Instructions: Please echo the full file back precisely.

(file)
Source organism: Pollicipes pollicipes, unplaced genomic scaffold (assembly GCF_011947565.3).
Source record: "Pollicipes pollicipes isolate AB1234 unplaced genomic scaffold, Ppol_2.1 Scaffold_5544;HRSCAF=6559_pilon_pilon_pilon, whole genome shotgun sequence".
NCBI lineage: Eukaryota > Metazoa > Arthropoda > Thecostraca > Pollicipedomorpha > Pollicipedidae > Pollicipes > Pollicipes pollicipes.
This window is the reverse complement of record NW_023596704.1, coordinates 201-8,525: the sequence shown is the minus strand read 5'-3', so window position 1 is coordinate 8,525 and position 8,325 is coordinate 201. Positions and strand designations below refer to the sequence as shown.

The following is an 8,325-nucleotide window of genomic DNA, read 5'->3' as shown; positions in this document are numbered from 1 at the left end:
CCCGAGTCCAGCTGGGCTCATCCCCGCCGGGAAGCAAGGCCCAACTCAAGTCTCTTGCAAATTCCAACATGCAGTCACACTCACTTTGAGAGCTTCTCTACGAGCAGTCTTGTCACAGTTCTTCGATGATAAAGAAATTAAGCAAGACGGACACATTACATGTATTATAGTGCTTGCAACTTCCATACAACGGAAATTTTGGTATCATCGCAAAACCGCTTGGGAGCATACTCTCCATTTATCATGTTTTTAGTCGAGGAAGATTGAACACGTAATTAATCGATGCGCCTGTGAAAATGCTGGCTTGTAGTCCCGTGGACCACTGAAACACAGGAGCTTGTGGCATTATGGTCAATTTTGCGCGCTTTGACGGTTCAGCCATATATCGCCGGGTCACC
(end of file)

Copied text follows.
Source organism: Pollicipes pollicipes, unplaced genomic scaffold (assembly GCF_011947565.3).
Source record: "Pollicipes pollicipes isolate AB1234 unplaced genomic scaffold, Ppol_2.1 Scaffold_5544;HRSCAF=6559_pilon_pilon_pilon, whole genome shotgun sequence".
NCBI lineage: Eukaryota > Metazoa > Arthropoda > Thecostraca > Pollicipedomorpha > Pollicipedidae > Pollicipes > Pollicipes pollicipes.
This window is the reverse complement of record NW_023596704.1, coordinates 201-8,525: the sequence shown is the minus strand read 5'-3', so window position 1 is coordinate 8,525 and position 8,325 is coordinate 201. Positions and strand designations below refer to the sequence as shown.

The following is an 8,325-nucleotide window of genomic DNA, read 5'->3' as shown; positions in this document are numbered from 1 at the left end:
CCCGAGTCCAGCTGGGCTCATCCCCGCCGGGAAGCAAGGCCCAACTCAAGTCTCTTGCAAATTCCAACATGCAGTCACACTCACTTTGAGAGCTTCTCTACGAGCAGTCTTGTCACAGTTCTTCGATGATAAAGAAATTAAGCAAGACGGACACATTACATGTATTATAGTGCTTGCAACTTCCATACAACGGAAATTTTGGTATCATCGCAAAACCGCTTGGGAGCATACTCTCCATTTATCATGTTTTTAGTCGAGGAAGATTGAACACGTAATTAATCGATGCGCCTGTGAAAATGCTGGCTTGTAGTCCCGTGGACCACTGAAACACAGGAGCTTGTGGCATTATGGTCAATTTTGCGCGCTTTGACGGTTCAGCCATATATCGCCGGGTCACC